11 June 2011


I was looking at some of the images floating out of the Biennale in Venice and I confess that I was easily seduced by some of them without even going to experience it firsthand, most notably the work of two artists Jennifer Allora and Guillermo Calzadilla in the American Pavilion. Its a wonderful idea: that of an army tank, belly up on its back while a jogger runs on a treadmill powering the tracks and making a deafening noise. The joggers are rotated every 15 minutes and each wear a tee shirt announcing 'USA' so we get the point. A great idea in fact, brilliant with great humor and aesethic wit. 

So, why do I feel as is I've just consumed something? These conceptual works seem to be based upon an idea and are either fabricated by others or appropriated, in this case an army tank from Britain. I know it seems that I am missing the point but it brings me back to an idea which obsesses me somewhat: What place does the hand of the artist have in today's world?

One could say that there is a certain distrust, even suspicion by many conceptual artists concerning the human appendage commonly know as the hand. Why is that so? I remember being appalled to hear Anish Kapoor once say in a film that 'the hand is overrated in today's world of Art,... Handiwork by an artist is an outdated and romantic idea.'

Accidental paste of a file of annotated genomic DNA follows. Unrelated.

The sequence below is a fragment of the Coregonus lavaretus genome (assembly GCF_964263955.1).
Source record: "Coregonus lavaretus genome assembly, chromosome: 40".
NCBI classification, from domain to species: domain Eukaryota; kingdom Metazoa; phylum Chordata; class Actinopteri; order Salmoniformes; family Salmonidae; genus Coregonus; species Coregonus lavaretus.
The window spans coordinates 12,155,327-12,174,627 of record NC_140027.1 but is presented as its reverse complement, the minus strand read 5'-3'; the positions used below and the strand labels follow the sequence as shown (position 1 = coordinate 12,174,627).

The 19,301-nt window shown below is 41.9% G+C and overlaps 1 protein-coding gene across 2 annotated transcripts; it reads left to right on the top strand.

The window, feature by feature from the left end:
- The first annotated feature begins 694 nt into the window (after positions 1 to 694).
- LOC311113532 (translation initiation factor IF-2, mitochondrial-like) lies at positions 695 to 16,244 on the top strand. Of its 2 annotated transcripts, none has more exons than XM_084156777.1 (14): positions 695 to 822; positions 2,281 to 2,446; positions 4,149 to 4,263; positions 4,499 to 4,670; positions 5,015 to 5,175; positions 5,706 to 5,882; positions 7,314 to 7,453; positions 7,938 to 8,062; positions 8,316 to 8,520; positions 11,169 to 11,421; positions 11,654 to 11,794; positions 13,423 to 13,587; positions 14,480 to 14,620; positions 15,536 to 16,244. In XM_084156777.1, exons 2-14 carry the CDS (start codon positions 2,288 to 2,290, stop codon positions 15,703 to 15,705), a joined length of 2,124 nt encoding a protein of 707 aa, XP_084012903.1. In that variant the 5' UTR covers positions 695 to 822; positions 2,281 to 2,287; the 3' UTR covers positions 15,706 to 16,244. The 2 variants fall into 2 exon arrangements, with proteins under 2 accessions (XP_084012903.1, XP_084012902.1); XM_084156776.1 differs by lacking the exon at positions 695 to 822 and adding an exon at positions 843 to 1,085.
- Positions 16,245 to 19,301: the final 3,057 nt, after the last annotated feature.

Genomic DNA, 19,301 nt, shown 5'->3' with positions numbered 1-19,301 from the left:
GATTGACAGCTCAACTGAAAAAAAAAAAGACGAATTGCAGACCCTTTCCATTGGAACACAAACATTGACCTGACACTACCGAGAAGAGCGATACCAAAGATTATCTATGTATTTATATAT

So,...this appears to be a digital world, a place where Chopin and Picasso would do well to find a new line of work.

1 comment:

  1. This is the conundrum, but we will all return to the hand when the money runs out, the disaster happens, because all of this conceptual art is created by having enough money to be able to do it in the first place.

    In the small world, what could be more perfect than the artist's hand working with a pen, paintbrush or stick of charcoal? I am finding more and more young people who are excited by good old fashioned painting and I think it will all come back again .... I hope!